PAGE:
Per Wikipedia, moiré fringes are the complex patterns that manifest as a result of interference between overlaid transparent images. Provided you don’t count people on TV with dodgy stripey shirts or ties then I first encountered them as attractive features on naive loading screens for early (1982-83) Spectrum games. Sometimes drawn by the BASIC loader. The canonical example (to my mind is this one):
Not sure, but I believe the pattern emerges as an artefact of the Spectrum’s line DRAW-ing algorithm. The progam I “wrote” just draws a straight line from the origin (bottom-left) to the right-hand side of the screen, then another to a point 2 pixels higher, etc (an opposite procedure is repeated to get the second section).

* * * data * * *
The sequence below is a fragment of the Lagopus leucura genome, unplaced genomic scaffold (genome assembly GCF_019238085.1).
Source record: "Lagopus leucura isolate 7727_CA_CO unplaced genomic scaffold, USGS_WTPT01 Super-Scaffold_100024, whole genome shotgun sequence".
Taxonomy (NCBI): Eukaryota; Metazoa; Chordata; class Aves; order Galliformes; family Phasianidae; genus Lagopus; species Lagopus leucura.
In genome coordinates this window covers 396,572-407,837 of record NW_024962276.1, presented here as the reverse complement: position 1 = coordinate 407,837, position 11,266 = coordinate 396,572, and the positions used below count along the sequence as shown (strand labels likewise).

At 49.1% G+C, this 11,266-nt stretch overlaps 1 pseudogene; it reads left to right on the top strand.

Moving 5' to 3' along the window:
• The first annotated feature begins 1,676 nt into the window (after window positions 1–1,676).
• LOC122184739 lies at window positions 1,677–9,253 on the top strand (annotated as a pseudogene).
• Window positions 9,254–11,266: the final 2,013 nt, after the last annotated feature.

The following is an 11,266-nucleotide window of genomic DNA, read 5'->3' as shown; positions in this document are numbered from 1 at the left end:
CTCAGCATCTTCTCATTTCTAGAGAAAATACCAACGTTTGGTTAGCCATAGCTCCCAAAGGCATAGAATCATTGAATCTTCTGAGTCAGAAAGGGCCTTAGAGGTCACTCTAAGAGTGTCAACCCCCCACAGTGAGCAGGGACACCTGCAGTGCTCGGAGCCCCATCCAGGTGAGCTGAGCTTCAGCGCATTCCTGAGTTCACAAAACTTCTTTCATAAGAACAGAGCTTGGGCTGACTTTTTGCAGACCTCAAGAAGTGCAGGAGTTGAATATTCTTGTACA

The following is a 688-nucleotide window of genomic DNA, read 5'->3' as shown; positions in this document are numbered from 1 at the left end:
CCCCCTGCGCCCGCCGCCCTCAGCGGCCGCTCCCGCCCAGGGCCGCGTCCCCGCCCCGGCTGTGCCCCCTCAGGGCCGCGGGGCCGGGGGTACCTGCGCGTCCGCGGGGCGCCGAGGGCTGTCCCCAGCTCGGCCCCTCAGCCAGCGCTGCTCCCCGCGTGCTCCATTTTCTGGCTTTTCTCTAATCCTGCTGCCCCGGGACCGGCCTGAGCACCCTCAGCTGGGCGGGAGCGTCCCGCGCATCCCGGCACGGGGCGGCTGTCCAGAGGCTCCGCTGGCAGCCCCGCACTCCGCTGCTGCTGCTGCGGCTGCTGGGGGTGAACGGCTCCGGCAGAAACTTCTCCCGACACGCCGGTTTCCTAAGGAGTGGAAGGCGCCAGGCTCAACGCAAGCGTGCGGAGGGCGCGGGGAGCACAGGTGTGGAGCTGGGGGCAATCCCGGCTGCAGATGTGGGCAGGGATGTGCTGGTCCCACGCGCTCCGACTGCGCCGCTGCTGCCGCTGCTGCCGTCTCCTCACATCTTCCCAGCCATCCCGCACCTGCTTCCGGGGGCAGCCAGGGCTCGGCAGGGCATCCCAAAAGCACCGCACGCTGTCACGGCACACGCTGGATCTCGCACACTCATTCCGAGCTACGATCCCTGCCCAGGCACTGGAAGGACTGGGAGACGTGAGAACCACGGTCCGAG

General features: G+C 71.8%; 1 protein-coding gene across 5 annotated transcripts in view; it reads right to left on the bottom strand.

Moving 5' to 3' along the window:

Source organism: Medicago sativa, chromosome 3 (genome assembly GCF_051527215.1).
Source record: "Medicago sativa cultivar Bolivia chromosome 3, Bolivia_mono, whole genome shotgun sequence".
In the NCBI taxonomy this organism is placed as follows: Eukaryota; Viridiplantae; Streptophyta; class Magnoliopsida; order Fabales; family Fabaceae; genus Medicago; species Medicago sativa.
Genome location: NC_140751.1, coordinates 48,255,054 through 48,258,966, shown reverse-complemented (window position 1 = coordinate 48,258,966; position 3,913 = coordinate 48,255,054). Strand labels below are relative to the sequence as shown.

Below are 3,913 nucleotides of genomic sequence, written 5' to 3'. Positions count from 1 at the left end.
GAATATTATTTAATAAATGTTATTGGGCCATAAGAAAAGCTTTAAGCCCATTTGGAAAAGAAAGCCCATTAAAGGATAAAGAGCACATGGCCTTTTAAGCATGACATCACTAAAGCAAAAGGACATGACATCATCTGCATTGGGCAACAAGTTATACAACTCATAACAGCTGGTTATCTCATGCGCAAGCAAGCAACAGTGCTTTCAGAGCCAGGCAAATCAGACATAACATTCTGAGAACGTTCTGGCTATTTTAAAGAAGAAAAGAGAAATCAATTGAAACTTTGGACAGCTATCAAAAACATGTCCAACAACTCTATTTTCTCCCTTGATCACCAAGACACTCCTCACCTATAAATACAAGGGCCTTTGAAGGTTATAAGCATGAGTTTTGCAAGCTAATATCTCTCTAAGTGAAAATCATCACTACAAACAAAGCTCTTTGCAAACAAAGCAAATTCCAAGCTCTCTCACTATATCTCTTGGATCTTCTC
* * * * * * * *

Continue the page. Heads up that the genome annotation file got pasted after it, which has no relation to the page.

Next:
This same pattern is definitely also used on other early or graphically-limited systems though, so it is something that exists in the mathematical wilds of the real world. Its light/shade effect suggests 3D corridors, although I don’t think it was ever used as such on the Speccy. If you know differently then do tell!
As an aside, drawing CIRCLEs on top of each other with ever increasing radius also produced the good-of-the-gaps on the Speccy, though to a less impressive extent.
You can also see similar effects in real-life (as below, pinched from Wikipedia), the afore-mentioned clothing-unfit-for-TV (no example handy) or sometimes in a thumbnail image online (the pics on this post itself, most likely).
In the midnight hour she cried moiré, moiré, moiré!